WHO is proposing that countries prioritize at-risk population as they develop in-country vaccination strategies
The South-East region of the World Health Organization (WHO) has called for stronger collective efforts to curtail the virus transmission.
At the same time, they urged countries to plan for efficient roll out of Covid-19 vaccines as soon as they are available, according to a press release.
"Like the rest of the world, the Region continues to be at risk. To stop the spread of Covid-19 virus, we need to do it all – continued strong leadership; robust public health measures; clear communication and an engaged, empowered and enabled population - to turn the tide," said Dr Poonam Khetrapal Singh, regional director of WHO South-East Asia Region.
"Vaccine availability is likely to be limited initially, hence will be important to clearly identify goals of national vaccination strategy," she added.
In the spirit of promoting fair and equitable access to the vaccines across all countries, WHO is proposing that countries prioritize at-risk population as they develop in-country vaccination strategies. Available vaccines should first be provided to priority populations and then expanded to others.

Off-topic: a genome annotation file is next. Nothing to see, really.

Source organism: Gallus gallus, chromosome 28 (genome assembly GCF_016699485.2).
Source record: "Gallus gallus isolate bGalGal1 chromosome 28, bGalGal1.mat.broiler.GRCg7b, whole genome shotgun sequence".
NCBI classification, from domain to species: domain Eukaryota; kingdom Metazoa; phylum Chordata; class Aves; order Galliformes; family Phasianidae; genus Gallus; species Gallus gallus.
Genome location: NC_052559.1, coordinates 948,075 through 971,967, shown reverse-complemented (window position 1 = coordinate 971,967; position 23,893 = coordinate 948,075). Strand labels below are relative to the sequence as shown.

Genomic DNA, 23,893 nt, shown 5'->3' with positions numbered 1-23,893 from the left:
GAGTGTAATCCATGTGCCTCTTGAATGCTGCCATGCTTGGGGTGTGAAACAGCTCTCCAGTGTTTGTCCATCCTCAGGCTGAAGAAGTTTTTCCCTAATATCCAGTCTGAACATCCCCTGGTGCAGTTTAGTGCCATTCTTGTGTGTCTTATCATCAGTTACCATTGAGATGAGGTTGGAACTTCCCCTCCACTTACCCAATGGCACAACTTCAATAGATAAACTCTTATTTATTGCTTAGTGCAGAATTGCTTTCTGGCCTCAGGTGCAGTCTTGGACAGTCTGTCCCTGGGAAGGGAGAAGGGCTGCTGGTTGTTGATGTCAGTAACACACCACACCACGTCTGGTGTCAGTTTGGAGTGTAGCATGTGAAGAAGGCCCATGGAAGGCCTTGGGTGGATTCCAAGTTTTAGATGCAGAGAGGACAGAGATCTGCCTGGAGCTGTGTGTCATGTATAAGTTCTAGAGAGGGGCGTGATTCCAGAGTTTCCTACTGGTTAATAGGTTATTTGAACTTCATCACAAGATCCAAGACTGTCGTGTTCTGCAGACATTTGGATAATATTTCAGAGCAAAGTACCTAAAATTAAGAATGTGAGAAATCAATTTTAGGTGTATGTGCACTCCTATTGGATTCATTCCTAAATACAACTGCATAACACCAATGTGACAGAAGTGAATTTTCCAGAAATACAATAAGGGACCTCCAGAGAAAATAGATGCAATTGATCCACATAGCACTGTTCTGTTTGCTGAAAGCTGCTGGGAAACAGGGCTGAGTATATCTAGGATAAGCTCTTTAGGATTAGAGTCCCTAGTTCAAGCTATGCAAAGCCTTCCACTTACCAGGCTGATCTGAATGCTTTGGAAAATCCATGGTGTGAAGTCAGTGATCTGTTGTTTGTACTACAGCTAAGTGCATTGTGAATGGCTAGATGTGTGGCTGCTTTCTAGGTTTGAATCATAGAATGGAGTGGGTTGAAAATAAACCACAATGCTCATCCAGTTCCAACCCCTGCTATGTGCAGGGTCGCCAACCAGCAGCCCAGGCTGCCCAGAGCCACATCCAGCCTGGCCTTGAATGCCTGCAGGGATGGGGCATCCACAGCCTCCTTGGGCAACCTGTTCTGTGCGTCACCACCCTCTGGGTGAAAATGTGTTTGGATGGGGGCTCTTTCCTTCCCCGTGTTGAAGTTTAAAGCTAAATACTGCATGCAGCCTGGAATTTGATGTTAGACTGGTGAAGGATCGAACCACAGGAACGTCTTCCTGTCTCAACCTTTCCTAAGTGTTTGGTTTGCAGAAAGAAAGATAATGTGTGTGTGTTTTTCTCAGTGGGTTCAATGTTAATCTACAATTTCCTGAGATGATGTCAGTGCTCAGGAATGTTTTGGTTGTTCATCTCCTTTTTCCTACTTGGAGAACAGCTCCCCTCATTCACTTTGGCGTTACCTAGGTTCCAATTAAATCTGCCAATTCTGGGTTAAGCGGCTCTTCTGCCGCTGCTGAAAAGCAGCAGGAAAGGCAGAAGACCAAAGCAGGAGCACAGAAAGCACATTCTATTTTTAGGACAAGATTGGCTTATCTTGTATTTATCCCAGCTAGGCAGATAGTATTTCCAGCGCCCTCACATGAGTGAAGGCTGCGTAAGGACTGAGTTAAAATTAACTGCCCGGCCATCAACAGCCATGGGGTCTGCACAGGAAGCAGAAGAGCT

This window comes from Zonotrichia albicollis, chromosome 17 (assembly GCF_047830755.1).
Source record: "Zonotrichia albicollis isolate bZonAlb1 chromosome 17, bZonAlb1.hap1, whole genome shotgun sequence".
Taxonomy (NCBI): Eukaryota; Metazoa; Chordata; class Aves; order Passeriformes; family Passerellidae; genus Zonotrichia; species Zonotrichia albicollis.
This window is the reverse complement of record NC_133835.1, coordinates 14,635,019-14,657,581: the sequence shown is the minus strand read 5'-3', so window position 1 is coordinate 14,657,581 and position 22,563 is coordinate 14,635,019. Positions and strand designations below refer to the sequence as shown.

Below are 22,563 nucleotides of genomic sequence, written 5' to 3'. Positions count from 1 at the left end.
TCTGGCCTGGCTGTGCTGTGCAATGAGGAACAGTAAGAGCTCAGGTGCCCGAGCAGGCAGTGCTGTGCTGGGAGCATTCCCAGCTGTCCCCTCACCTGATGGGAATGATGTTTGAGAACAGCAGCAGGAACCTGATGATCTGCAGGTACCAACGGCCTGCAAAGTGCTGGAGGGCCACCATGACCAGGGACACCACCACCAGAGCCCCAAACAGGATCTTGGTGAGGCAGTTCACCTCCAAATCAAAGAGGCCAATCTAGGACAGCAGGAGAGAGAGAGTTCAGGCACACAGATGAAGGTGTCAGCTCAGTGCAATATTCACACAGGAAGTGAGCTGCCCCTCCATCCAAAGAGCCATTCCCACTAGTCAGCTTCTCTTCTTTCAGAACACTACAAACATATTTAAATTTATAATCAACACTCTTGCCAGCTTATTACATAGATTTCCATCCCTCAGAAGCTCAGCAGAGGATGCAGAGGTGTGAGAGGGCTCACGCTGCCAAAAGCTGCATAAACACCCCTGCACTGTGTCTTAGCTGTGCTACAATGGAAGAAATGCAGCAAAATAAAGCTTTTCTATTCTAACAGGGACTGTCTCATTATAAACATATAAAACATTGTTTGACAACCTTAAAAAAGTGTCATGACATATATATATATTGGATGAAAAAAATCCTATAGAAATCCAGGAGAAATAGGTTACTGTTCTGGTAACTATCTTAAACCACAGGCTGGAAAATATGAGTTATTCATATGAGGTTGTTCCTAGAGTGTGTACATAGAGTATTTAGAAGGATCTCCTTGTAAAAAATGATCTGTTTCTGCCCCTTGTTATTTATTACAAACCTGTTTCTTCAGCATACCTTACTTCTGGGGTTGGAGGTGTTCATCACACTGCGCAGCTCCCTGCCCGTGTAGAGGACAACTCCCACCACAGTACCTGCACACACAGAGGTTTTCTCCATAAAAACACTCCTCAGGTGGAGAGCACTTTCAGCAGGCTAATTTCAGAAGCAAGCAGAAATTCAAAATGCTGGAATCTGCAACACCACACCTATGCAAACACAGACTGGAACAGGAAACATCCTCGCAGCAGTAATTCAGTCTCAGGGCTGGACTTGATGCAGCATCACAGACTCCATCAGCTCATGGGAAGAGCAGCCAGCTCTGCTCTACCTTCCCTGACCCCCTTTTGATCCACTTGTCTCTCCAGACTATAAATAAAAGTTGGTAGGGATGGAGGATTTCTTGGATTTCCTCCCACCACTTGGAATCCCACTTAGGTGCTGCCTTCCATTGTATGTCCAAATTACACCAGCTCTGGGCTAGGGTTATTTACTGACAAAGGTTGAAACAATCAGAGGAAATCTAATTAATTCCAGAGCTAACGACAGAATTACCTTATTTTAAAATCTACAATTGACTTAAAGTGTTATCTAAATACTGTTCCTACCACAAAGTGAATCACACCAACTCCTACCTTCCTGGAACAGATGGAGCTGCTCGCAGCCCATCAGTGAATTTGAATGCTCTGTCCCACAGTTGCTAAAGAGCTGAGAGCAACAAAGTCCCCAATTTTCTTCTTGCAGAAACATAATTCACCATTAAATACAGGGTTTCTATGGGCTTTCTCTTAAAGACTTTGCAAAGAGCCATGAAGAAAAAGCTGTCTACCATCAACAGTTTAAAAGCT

"The Covid-19 vaccination should aim at minimizing the societal and economic impact by reducing deaths caused by the disease," Dr Khetrapal Singh said.
Listing out nine priority areas for Covid-19 vaccine introduction and roll out, the regional director said, a national level coordination committee would be needed to oversee vaccination; an expedited regulatory pathway for approval of new vaccine; a technical advisory group to recommend prioritisation of risk groups; protocols on infection prevention and control measures to minimize exposure during immunization sessions; training plans for vaccine introduction; and monitoring systems to measure coverage, acceptability and disease surveillance.
Ensuring continued WHO support, the Regional Director said, "Together we must continue to strengthen the Covid-19 response by aggressively applying the basic public health measures, and also looking ahead and ensuring that we make full use of emerging tools to control spread, save lives and minimize impact."